Byline: Jim Vertuno Associated Press
AUSTIN, Texas -- When Texas began testing tens of thousands of high school athletes for steroids, the goal was to stop teens from taking dangerous performance-enhancing drugs. The death of a 17-year-old baseball player in a Dallas suburb had drawn national attention to the hazard.
But that program could now be axed to save money. Tough economic times are prompting the state along with school districts across the country to pull back from steroid testing just a few years after a series of scandals in professional and amateur sports.
"When steroids was all over the media, everybody said 'We've got to have it,'" said Chris Franz of Sport Safe, an Ohio-based company that conducts recreational drug and steroid testing for hundreds of high schools and districts across the country.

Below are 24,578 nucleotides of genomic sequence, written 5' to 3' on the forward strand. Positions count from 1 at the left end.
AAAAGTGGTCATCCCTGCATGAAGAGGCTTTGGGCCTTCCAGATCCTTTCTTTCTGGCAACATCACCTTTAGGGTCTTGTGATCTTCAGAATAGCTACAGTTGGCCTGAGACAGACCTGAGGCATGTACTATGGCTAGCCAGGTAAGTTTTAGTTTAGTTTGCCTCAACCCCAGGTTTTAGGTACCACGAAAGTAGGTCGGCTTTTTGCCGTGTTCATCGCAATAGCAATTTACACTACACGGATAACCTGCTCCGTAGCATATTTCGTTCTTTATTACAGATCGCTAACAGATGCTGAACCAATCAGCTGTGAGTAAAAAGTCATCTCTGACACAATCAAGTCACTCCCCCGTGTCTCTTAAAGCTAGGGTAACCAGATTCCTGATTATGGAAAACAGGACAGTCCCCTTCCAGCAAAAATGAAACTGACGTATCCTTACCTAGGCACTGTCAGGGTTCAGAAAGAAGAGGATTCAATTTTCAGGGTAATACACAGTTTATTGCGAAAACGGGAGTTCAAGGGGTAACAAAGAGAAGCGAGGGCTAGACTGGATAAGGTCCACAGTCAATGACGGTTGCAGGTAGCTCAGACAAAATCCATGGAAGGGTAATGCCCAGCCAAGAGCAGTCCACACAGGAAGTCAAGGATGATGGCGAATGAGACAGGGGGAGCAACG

In 2008, Texas became the third state to begin steroid testing, setting up a massive $6 million program. Every one of the state's 700,000-plus public school athletes -- from freshmen female tennis players to senior offensive linemen in football -- were eligible to be randomly selected, pulled from class and required to submit a urine sample.
But after the first 50,000 tests produced fewer than two dozen confirmed cases, critics derided the effort as a waste of money. This month, with the state facing a projected $15 billion budget shortfall, the House's first draft budget eliminated the program's money. A Senate draft still includes funding.
Even some one-time supporters of screening are wavering. "We accomplished our goal," said state Rep. Dan Flynn, "and that was to educate and create a deterrent."
New Jersey and Illinois also have statewide programs. Florida eliminated its small testing program in 2009. …